Office W Minnesota

The Big Game then and now: CRE looks a lot different in Minneapolis today

The Big Game then and now: CRE has changed in Minneapolis,ph01

Minnesota will be the center of the sports world on Feb. 4, when the Midwest city hosts Super Bowl LII (52, for those not into Roman numerals) at U.S. Bank Stadium. This is the first time the city has hosted the big game since 1992.

What’s changed here in the 26 years between Super Bowls? Cushman & Wakefield recently sent out an interesting report looking at how commercial real estate in the Twin Cities has changed from 1992 until 2018. The biggest change? Cushman reports that six of the 13 tallest buildings in the city have been added to the Minneapolis skyline since 1992.

These buildings are Target Plaza South, added in 2001; Ameriprise Financial Tower in 2000; Capella Tower in 1992; RBC Plaza in 1992; US Bankcorp Center in 2000; and The Carlyle in 2007.

During the same time, several key landmarks and sports venues have been added to Minneapolis, too. As Cushman reports, since 1992, the Minneapolis area has seen the arrival of Mall of America (this tourist draw first opened in 1992), XCEL Energy center, TCF Bank Stadium, CHS Field and US Bank Stadium.

And that’s just the beginning of how the Twin Cities area has changed since its last Super Bowl. As of the first quarter of 1992, the Minneapolis market had 45.9 million square feet of office space. In the first quarter of 2018, it has 73.6 million square feet.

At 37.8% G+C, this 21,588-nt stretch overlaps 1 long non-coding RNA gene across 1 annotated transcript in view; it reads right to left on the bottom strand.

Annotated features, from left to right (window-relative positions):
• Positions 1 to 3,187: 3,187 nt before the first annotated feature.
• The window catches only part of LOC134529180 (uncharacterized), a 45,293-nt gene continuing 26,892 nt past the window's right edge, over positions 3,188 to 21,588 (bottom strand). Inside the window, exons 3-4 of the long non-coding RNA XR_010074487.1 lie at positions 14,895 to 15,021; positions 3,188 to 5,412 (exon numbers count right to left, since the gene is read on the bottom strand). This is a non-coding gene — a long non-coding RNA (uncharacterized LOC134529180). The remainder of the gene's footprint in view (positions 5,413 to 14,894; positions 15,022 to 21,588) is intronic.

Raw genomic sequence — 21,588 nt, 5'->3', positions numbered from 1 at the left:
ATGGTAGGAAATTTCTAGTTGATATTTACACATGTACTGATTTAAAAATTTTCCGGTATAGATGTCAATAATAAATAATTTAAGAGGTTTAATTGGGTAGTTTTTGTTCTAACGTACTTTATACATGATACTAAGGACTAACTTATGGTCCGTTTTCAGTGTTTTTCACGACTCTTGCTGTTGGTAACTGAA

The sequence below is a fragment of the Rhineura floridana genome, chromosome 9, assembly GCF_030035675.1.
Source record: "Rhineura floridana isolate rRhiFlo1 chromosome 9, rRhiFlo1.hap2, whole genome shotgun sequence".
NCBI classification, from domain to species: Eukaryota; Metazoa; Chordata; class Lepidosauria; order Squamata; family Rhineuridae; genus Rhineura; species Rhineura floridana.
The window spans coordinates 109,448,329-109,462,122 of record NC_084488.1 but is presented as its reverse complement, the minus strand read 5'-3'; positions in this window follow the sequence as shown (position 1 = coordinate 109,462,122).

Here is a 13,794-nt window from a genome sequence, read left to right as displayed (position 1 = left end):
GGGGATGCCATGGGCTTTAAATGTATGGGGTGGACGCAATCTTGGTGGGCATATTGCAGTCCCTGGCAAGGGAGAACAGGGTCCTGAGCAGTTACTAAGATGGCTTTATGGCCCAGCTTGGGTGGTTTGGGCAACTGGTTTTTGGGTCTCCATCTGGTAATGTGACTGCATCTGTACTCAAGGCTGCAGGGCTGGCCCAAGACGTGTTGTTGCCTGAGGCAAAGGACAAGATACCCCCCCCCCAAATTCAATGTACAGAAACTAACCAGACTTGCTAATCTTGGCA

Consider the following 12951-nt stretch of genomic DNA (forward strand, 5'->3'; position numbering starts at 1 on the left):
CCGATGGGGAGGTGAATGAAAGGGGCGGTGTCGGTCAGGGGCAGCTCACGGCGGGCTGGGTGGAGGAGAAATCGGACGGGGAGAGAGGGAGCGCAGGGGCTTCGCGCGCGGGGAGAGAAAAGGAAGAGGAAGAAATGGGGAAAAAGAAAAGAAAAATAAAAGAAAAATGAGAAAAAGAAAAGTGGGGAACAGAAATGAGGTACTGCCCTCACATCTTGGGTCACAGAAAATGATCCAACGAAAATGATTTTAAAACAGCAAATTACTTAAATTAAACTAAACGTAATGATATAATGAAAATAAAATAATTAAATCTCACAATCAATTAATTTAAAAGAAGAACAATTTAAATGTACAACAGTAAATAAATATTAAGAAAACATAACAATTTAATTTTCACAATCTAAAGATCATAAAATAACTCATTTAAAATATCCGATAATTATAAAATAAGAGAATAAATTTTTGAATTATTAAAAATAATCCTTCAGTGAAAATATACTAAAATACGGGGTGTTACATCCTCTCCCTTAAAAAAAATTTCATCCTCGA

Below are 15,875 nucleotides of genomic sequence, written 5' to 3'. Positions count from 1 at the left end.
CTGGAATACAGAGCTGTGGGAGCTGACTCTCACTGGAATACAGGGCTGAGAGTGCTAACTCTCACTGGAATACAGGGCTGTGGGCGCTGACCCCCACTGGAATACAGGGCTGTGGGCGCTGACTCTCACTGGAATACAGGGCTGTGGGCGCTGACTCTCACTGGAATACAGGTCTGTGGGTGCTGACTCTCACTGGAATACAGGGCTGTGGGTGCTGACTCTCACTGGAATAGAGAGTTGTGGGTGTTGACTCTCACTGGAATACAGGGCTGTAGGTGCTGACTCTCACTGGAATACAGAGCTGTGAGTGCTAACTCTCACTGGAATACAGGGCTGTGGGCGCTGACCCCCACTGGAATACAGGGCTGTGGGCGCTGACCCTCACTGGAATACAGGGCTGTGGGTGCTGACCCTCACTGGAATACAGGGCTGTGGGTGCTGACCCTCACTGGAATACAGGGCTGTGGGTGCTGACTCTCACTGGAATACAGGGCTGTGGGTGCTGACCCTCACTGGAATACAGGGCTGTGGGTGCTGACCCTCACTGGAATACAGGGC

Keeping with trends, companies in the Twin Cities are cramming more workers into their office space. In 1992, companies fit an average of 221 people into offices the size of a 100-yard football field, Cushman said. That came out 260 square feet per worker. In 2018, companies cram an average of 384 people into offices of the same size. That comes out 150 square feet per worker.

Landing the Super Bowl will undoubtedly be a coup for the city, and that’s especially true if the hometown Minnesota Vikings, who are a playoff favorite with their 13-3 record, make it to the championship. Cushman reported that the Super Bowl is expected to create a $400 million impact on Minnesota businesses. Each non-resident visitor is expected to spend $625 a day while in the city.

Overall, the Twin Cities expects to attract more than 1 million guests during the Super Bowl weekend. They also expect 5,000 journalists and media members to descend upon the area.